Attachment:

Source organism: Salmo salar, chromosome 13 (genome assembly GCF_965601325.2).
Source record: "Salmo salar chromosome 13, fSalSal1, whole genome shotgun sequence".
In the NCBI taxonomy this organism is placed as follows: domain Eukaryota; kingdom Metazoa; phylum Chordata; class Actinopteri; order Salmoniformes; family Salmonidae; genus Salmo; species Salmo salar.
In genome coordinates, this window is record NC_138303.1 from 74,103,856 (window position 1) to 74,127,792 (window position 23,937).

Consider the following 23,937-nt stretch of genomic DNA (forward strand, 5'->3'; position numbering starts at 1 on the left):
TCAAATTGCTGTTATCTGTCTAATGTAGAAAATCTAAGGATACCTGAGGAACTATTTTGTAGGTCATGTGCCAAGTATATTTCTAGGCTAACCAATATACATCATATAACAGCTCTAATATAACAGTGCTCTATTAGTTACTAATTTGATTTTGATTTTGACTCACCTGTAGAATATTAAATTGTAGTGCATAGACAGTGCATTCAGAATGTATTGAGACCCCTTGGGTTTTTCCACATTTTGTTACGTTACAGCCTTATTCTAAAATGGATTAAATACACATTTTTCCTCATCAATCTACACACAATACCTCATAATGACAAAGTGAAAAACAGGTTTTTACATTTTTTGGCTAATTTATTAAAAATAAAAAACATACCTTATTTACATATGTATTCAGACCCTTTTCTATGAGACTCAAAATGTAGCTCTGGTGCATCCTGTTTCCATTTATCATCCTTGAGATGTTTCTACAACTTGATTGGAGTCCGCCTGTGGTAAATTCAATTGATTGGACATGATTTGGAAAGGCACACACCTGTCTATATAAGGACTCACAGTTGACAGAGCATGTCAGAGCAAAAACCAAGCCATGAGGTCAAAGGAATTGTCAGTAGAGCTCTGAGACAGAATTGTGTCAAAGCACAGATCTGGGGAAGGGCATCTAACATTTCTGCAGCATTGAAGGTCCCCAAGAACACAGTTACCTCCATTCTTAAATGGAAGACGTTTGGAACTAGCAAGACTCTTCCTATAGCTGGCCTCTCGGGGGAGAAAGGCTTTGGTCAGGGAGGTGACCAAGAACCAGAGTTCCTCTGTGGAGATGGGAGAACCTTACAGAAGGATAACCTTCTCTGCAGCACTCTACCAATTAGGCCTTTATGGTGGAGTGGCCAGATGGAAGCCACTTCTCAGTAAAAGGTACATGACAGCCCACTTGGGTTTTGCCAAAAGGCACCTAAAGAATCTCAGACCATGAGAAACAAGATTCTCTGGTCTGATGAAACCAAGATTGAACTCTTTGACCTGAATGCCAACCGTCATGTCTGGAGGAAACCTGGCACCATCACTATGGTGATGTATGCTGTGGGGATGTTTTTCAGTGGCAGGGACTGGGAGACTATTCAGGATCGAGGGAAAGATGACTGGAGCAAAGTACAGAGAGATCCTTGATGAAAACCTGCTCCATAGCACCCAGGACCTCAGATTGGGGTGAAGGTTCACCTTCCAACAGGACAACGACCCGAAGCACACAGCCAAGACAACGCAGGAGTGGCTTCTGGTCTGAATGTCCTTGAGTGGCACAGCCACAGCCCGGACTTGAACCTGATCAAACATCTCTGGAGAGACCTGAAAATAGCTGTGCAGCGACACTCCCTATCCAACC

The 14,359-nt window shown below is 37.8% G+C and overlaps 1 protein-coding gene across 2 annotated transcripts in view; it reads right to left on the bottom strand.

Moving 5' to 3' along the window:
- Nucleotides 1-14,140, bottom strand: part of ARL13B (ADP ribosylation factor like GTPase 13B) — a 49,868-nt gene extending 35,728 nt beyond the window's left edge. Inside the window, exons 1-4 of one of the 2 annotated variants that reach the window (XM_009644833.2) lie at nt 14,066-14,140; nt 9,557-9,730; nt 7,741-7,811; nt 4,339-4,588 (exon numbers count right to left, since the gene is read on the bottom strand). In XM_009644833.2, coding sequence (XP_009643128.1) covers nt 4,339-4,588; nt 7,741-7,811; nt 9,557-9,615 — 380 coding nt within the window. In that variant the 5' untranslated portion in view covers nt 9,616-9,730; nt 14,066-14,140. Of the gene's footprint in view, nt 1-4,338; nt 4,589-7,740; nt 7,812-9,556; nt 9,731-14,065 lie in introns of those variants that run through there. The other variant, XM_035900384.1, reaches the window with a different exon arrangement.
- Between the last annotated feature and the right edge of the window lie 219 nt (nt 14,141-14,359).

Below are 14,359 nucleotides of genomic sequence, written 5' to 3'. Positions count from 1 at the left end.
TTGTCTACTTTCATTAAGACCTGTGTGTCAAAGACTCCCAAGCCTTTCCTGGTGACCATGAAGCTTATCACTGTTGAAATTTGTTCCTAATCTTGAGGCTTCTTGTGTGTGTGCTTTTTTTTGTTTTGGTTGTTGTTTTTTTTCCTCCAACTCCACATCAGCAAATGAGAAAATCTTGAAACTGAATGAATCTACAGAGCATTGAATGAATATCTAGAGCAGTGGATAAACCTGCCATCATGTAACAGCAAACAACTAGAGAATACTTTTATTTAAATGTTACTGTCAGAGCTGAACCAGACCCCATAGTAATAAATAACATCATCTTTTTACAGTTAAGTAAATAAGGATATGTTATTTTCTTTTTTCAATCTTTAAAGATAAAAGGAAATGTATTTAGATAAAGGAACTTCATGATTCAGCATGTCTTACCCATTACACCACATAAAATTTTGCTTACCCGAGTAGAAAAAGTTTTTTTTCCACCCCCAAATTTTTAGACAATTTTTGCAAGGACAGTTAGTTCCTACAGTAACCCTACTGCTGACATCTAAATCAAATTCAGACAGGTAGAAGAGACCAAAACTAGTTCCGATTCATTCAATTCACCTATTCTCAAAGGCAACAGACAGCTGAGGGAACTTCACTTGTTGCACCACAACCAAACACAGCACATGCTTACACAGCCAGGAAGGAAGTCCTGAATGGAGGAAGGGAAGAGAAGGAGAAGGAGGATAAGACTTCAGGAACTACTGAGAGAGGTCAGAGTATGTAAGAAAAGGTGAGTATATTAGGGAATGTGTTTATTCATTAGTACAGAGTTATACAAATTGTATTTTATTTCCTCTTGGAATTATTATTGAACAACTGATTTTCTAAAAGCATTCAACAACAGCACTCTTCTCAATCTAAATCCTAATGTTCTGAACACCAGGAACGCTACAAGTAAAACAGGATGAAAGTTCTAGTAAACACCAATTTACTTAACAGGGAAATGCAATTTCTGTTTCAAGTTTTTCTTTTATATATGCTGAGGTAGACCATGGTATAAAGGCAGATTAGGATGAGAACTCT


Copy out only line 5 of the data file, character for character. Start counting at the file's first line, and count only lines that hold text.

Consider the following 23,937-nt stretch of genomic DNA (forward strand, 5'->3'; position numbering starts at 1 on the left):